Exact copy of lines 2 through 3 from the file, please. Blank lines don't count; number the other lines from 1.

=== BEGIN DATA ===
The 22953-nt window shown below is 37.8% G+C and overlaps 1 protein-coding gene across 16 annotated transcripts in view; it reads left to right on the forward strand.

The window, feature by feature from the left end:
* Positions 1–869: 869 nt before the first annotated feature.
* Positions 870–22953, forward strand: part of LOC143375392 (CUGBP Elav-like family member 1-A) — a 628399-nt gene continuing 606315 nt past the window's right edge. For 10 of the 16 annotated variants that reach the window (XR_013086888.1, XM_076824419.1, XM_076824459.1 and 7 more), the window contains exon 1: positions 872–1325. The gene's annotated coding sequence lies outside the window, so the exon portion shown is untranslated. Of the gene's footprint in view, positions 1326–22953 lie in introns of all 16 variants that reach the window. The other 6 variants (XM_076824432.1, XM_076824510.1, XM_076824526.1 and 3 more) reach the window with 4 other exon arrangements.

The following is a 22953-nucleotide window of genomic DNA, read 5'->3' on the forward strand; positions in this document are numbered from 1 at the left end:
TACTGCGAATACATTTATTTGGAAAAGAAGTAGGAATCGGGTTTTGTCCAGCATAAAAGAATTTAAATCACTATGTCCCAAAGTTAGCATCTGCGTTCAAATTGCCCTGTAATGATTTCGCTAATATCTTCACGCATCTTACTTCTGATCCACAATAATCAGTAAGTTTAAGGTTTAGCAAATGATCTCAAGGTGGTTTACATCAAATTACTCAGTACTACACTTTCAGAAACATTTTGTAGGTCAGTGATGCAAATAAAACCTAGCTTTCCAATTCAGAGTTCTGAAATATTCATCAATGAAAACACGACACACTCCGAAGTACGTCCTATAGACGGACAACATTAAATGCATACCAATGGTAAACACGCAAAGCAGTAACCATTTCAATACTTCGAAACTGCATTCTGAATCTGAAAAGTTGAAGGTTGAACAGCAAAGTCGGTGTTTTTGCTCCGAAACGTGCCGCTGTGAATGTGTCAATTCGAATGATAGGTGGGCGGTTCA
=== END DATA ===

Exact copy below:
The window, feature by feature from the left end:
* Positions 1–869: 869 nt before the first annotated feature.